Review Summary: Hardcore Superstar are probably the most naturally gifted of the major new sleaze bands, cherry-picking the best influences- Mötley Crüe, Hanoi Rocks and Faster Pussycat chief among them
You know those cheesyawesome rock bands like Spinal Tap or The Beets who tour the country/the world and proclaim every and any town the “rockinest town on the map” or something equally false? Yeah you do. Schmaltzing the crowd is all part of the show- Jon Bon Jovi is king, a Bon Jovi concert more closely resembles a colossal first date where the dude keeps telling you and 50,000 others what country you’re in than an actual rock concert- and sometimes merch sales depend on convincing the audience how unique they are. So yes, Tokyo, you do
rock harder than any other city. You too, Mount Sinai. Whatever. There’s one notable exception, though- in Gothenburg, they may just rock that bit harder than the rest of the globe.
The Swedes have always flouted convention. Ever since Viking times, when conventions weren’t worth the boulders they were hacked on, Swedes have done their own thing and to hell with the world. It’s reflected in their choice of music too; heavy rock is as popular as ever, power metal acts regularly scale the upper reaches of the singles charts- hell, Gothenburg gave its name to an entire death metal subgenre- and glam is occasionally cool. It’s no surprise then that Sweden is the capital of the second wave of sleaze metal, boasting internationally successful groups like Backyard Babies and Hellacopters as well as more flamboyant local acts along the lines of Crashdïet, Babylon Bombs and Gothernburg’s own Hardcore Superstar.
Hardcore Superstar are probably the most naturally gifted of the major new sleaze bands, starting out as a raw, under-produced garage rock/glam-punk outfit, but evolved to take in more metallic structures and sweet pop melodies without losing that aura of debauchery they captured so well early on. Epitomising in many ways the excesses and decadence of the late 80s Sunset Strip scene, they also benefit by operating outside of it, cherry-picking the best influences- Mötley Crüe, Hanoi Rocks and Faster Pussycat chief among them- and skipping out on the commercial business which destroyed so many bands of the era. Hardcore Superstar
, the group’s fourth official release (fifth including their long-deleted indie debut), comes on the heels of two relatively subdued, poppy releases, and sees the band recapture the spirit of their earlier efforts.
Jocke Berg is every bit the stereotypical rock n’ roll singer; at least playing the role of the wild boy vaginal journeyman, he’s care-free but sentimental whenever his journeys require it. Like a hybrid of Sebastian Bach, Alice Cooper and Taime Downe, he spits out each tune as if he’s angling to destroy his vocal chords before somebody else does. Guitarist Thomas Silver’s riffing style takes in proto-punk and thrash metal, while the rhythm section is tight as a nut, with Martin Sandvick playing Nikki Sixx to Adde Andreasson’s Tommy Lee. The dazzling array of backing vocalists (up to nine per song), meanwhile, reinforces the live, party atmosphere of an otherwise tightly produced CD; the chorus shouts recall early Skid Row, both in terms of forcefulness and overall importance in the mix, though Hardcore Superstar’s shouts are 100% reverb free. OK, maybe 95%.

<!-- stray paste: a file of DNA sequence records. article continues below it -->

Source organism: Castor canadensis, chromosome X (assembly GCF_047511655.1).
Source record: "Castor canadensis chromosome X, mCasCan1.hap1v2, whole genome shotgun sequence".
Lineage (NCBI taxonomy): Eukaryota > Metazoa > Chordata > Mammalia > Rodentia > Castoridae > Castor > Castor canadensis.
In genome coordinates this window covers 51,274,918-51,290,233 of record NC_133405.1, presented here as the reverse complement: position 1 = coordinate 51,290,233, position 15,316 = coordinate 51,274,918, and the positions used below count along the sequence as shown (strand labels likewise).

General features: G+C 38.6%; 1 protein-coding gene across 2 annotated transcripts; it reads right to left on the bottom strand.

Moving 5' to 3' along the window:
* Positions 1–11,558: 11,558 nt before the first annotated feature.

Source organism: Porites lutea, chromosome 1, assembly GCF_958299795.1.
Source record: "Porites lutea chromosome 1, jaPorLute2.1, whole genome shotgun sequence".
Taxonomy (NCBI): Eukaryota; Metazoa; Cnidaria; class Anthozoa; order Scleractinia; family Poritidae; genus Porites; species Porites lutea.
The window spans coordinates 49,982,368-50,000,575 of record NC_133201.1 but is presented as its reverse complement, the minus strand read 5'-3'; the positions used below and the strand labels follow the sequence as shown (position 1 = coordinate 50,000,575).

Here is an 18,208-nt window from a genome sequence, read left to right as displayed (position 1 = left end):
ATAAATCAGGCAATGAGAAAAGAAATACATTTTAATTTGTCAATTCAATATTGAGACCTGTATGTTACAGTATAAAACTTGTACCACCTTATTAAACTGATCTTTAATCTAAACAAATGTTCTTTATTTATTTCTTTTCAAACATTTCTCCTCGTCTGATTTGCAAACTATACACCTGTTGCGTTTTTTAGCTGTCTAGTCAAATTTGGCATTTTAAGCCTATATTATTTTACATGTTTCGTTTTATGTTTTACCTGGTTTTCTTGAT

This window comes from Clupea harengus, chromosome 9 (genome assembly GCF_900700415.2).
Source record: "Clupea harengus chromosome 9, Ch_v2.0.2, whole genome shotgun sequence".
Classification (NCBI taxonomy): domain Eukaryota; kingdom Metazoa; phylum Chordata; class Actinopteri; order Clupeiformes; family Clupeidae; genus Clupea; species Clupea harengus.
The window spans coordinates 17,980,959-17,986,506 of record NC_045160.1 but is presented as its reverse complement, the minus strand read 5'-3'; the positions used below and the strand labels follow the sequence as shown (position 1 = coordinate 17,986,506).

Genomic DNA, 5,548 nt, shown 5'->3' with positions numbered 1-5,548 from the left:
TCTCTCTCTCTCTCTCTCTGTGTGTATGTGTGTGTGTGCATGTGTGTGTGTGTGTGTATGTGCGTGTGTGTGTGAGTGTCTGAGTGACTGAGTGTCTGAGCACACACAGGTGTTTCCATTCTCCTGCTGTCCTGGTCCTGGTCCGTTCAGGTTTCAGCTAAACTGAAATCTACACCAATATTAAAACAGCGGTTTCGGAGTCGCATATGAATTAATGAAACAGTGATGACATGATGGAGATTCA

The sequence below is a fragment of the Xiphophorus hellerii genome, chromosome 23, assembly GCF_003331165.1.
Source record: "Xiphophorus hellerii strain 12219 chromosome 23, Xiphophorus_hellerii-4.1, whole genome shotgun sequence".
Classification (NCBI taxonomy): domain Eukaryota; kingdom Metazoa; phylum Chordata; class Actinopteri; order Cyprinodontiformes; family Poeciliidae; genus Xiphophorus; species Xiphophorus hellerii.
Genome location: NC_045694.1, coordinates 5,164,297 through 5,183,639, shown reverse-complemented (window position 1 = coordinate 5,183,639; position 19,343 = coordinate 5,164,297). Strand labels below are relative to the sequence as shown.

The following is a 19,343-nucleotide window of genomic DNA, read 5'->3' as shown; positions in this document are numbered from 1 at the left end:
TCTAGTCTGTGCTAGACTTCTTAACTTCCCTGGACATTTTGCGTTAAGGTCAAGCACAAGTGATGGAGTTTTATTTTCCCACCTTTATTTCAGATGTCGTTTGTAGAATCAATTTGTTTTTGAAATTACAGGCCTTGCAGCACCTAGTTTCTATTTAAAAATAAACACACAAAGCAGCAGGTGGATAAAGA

As if to demonstrate the party-hardy nature of the album, each of the four hit singles is a backwards-glancing rocker; ‘We Don’t Celebrate Sundays’ outlines the band’s strict pro-Saturday Nights policy. The eponymous chorus betrays the group’s hardcore influences (as if their name didn’t) and the lyrics are playful, turning typical churchy images like wine and pews into party scenes, ending with the line ”my good church doesn’t open on Sundays!”
‘Wild Boys’ recalls Feelgood
-era Mötley Crüe and is at least a valiant attempt to oust Duran Duran as the band with the best song called ‘Wild Boys’ and ‘My Good Reputation’ is the poppiest of the bunch, bringing to mind the Crüe’s ‘Hell on High Heels.’ ‘Bag On Your Head’ is the best of the bunch, a Skid Row-esque rocker that features the tagline ”bag on your head- beautiful inside!”
and a finger-busting Slash-like solo.
Opener ‘Kick On The Upperclass’ sweeps in on top of an electronic intro theme, a punk number that states clearly ”the only one who cares about me is my own kind,”
‘Last Forever’ kicks off with a vintage Mick Mars riff while Jocke muses ”I want to make you bleed”
in his best Taime Downe screech, and ‘Hateful’ is an old-school metal number replete with range-defying Rob Halford-like wails. If the album dips in quality towards the end, as numbers like ‘Simple Man’ and ‘Cry Your Eyes Out’ forsake the immediacy of the earlier tracks for short-lived introspection, it doesn’t last; closing track ‘Standing On The Verge’ is unlike anything else in the band’s catalogue, recalling Led Zeppelin’s pioneering fusion of blues and English folk music, and ending the album on an unresolved sour note with Berg’s admission that he’s “standing on the verge of insanity.”
‘Standing On The Verge’ is a strange song to finish the album with; stylistically, it makes sense to finish a hard rock record on a sentimental note, if only to give a sense that an adventure of some sort is coming to an end, but it’s a depressing track that poses more questions rather than resolving anything. I can only compare to the end of the first Lord of the Rings
movie, more confounding than satisfying. On the other hand, Lord of the Rings
is three hours you’ll never get back; Hardcore Superstar
may stumble a couple of times, but it’s a satisfying, Peter Jackson-free listen.